Wednesday, August 5, 2015         

New York Times

The immigration center here, a cluster of prefabricated buildings surrounded by rows of chain-link and barbed-wire fences, was full again on a recent evening, leaving hundreds of families, some with infants, to find a place among the piles of garbage outside.

Darren Wilson, the police officer who fatally shot an unarmed black teenager almost a year ago, now lives on a dead-end street on the outskirts of St. Louis. His name is not on the deed of the house.

“The Daily Show” began in 1996 as a snarky chat-show parody hosted by Craig Kilborn, a place of breezy celebrity interviews and human interest segments goofing on pet psychics.

The most pressing question that Donald J. Trump could face next week in the first debate of the 2016 presidential race may not be about Iran or immigration, but this: Can he deploy enough adjectives (“huge!”), superlatives (“the worst!”) and invectives (“loser!”) for him to use up his time without being challenged successfully on the substance of policy?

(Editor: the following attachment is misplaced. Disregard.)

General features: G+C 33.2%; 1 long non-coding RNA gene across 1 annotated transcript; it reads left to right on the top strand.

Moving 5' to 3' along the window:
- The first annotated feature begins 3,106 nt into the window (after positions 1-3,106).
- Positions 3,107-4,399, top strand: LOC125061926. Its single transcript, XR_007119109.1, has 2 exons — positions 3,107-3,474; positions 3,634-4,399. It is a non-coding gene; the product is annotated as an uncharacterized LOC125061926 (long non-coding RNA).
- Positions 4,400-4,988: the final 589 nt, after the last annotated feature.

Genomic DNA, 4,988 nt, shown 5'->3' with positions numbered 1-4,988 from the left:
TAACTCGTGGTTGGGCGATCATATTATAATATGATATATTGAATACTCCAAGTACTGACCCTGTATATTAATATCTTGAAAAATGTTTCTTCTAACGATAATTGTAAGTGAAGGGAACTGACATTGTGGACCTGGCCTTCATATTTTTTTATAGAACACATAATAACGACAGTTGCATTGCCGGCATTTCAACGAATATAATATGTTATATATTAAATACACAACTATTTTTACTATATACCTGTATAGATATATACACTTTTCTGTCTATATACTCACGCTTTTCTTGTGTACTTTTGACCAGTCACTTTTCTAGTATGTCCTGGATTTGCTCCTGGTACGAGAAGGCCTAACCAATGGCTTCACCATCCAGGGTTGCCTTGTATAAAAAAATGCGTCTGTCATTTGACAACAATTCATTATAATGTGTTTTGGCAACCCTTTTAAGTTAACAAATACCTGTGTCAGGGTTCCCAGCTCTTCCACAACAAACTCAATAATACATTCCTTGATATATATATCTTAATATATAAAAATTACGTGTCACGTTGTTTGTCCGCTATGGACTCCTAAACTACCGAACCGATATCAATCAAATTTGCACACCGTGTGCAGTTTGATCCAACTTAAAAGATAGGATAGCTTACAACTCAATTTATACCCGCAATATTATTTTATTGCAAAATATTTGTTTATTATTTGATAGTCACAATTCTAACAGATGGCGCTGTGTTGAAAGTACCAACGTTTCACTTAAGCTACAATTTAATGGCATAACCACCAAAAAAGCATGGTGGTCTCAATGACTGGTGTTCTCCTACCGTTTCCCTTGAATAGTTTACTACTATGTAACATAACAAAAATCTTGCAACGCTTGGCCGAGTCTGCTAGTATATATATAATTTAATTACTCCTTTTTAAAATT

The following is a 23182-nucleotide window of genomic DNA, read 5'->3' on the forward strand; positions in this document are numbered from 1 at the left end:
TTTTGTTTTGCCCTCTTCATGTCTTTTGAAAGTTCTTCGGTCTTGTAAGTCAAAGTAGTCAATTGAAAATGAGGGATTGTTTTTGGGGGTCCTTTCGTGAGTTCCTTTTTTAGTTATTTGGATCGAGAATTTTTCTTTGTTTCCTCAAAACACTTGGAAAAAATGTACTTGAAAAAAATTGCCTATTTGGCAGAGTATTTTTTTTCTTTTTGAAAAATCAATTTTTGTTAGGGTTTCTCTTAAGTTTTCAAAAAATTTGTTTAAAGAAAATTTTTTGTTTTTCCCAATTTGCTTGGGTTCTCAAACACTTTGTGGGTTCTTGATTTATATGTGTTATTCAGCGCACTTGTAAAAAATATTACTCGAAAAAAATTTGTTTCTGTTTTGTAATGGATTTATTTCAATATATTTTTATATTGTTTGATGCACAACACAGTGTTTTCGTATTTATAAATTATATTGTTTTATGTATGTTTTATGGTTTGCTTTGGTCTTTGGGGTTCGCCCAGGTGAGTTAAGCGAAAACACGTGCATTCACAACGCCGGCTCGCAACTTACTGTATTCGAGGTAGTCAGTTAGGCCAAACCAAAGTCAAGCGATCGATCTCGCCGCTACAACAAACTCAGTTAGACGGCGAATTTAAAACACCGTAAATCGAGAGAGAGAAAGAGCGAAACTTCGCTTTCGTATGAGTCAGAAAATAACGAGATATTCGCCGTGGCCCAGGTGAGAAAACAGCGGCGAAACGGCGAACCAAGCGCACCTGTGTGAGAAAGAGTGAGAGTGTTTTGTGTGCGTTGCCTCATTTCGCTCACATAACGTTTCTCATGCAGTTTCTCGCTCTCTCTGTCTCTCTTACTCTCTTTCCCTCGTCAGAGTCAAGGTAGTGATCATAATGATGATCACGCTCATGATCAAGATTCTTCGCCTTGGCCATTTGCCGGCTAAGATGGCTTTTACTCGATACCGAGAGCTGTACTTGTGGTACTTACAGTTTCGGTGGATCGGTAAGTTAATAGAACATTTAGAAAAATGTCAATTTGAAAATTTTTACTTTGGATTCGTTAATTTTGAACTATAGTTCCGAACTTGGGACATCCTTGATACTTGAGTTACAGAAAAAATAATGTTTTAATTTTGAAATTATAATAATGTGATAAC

A U.S. House member whose constituents include the family of the longest-held American prisoner in Iran said Thursday that he had decided to vote in favor of the nuclear agreement reached with Iran on July 14.

When Gov. Scott Walker kicked off his presidential bid this month, supporters who visited his website could view photographs of him, peruse his announcement speech, and read about the Wisconsin Republican’s life and accomplishments.

Without ever quite saying so explicitly, President Barack Obama used his four-day trip to Africa to suggest that the United States offers an alternative to China’s aggressive courtship of the continent.

As Medicare and Medicaid reach their 50th anniversary on Thursday, the two vast government programs that insure more than one-third of Americans are undergoing a transformation that none of their original architects foresaw: Private health insurance companies are playing a rapidly growing role in both.


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